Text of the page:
Texas saw explosive growth in the past decade, according to the 2010 census, 65 percent of it fueled by Latinos as part of a total of 90 percent growth fueled by minorities. That lead to the state receiving four new Congressional districts, which equals four additional seats in Congress. How those new districts were drawn by the state is now the subject of two big court fights: One in Washington D.C., where Latino groups and the U.S. Dept. of Justice are contending that the four new districts discriminate against minority voters because they do not reflect the demographic reality in Texas (a decision on whether the issue can go to trial is expected today in federal court); and one in San Antonio, where a decision is being made on how temporary districts should be drawn while the Washington fight is decided.
We talked to Texas State Rep. Trey Martinez Fischer, chairman of the Mexican American Legislative Caucus, the group at the forefront of the redistricting battle, about the state’s long history with voter suppression and why this is a historic moment.
Other states redraw their districts and never have to go to court to get it cleared federally. Why does Texas?
Texas was part of the Old South [where there was a history of voting rights violations] so anything that Texas does to change election schedules or anything dealing with voters has to be cleared, pursuant to the United States Voting Rights Act. When Texas draws its districts, it has to pre-clear them either through the Department of Justice or they can file a lawsuit against the federal government and the lawsuit is in DC.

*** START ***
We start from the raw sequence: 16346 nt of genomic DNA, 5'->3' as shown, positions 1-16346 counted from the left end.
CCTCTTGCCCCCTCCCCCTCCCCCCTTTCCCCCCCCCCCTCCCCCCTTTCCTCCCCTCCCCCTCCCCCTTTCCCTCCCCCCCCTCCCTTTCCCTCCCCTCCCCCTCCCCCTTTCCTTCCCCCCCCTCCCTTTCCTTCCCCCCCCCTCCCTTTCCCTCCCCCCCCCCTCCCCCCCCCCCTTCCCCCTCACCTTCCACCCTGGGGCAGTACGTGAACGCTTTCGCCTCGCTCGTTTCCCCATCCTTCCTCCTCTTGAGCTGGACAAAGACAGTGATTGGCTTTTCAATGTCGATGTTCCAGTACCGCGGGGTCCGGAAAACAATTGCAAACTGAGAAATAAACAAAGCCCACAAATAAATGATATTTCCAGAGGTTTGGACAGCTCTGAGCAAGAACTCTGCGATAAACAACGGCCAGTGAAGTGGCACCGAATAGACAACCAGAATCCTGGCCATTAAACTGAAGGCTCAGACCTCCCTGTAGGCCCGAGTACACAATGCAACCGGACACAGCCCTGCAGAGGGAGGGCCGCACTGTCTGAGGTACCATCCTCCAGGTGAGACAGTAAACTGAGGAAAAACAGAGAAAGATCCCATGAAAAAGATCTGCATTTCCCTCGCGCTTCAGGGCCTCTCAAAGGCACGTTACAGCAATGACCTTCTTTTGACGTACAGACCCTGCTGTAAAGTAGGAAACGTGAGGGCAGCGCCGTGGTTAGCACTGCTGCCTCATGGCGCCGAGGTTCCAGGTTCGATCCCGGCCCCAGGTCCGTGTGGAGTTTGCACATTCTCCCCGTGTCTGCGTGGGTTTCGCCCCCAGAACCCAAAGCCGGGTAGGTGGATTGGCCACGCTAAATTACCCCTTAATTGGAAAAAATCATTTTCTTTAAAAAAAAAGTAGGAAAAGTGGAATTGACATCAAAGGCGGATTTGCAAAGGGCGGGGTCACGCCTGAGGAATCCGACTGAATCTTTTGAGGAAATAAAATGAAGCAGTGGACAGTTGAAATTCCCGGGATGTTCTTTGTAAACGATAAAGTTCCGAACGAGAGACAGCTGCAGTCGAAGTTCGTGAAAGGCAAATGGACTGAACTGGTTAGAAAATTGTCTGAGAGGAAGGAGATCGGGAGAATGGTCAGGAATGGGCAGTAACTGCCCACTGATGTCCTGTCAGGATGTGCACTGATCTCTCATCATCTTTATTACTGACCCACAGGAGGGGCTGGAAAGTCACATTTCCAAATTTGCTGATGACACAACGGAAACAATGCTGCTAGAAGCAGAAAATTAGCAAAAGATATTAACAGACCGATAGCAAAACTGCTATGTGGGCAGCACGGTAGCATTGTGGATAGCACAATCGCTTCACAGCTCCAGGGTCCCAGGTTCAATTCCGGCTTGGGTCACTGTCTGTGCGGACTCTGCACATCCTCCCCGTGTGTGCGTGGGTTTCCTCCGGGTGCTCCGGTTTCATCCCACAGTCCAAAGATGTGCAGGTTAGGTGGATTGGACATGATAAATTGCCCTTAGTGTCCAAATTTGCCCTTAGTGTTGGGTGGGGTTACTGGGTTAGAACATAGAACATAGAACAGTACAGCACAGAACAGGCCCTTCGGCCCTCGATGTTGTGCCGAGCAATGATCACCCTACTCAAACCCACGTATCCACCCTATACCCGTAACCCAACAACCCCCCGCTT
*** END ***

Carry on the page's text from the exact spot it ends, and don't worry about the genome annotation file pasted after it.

What’s different about this redistricting effort than past redistricting efforts?
The game changer in Texas is that it grew at a dramatic rate, more so than many other state, and as a consequence of that growth we received four new additional congressional districts. Ninety percent of all growth in the state was from minorities and not one new district was drawn for minorities. So that’s what we are challenging. We are claiming that you cannot gain four new seats in Congress and be given the same number of minority seats that you have today when we are the reason for the growth.
The state of Texas essentially drew four new districts that are not Latino “opportunity” districts though Latinos constitute a large part of the areas responsible for the state’s growth. How is this possible?
The districts that we are making the case for—one in Houston, two in Dallas-Ft Worth and two in Central to South Texas—all are largely Latino, they all represented the largest growth patterns in the state of Texas and all are largely blue collar, working class, facing the same challenges when it comes to adequate access to public education, access to healthcare. They are yearning to be represented. And the notion that they can be represented by one of their own, who understands those issues and walks in their shoes, you cannot tell me that that will not have an impact when it comes to policy choices and outcomes.
How many Latino districts are there now in Texas and how many should there be?
We’ve determined you could have at least 10 Latino opportunity districts. Right now the state believes that they can only have seven, and that’s the inconsistency. We believe that three of those four new districts should be minority opportunity districts and we’ve presented very compelling case here in San Antonio and we intend to do the same in Washington.
Tell us about Texas’ history with voter suppression and discrimination.
We take the view as Latinos in Texas, nothing is given to us. We have had to fight and challenge our way through everything, whether it’s access to public health or textbooks to read in the classrooms, to our voting rights. So this is something that is part of the constant struggle that Latinos have in states like Texas. If Texas is willing to accept that 90 percent of the growth in Texas being minority and receive four new Congressional seats because of it, they have to acknowledge that population when drawing the maps for these district or at least make an effort.
It’s a historic moment to see the largest demographic in the state of Texas still having to struggle and assert its rights to have a seat at the table when it comes to voting rights. But they cannot ignore us.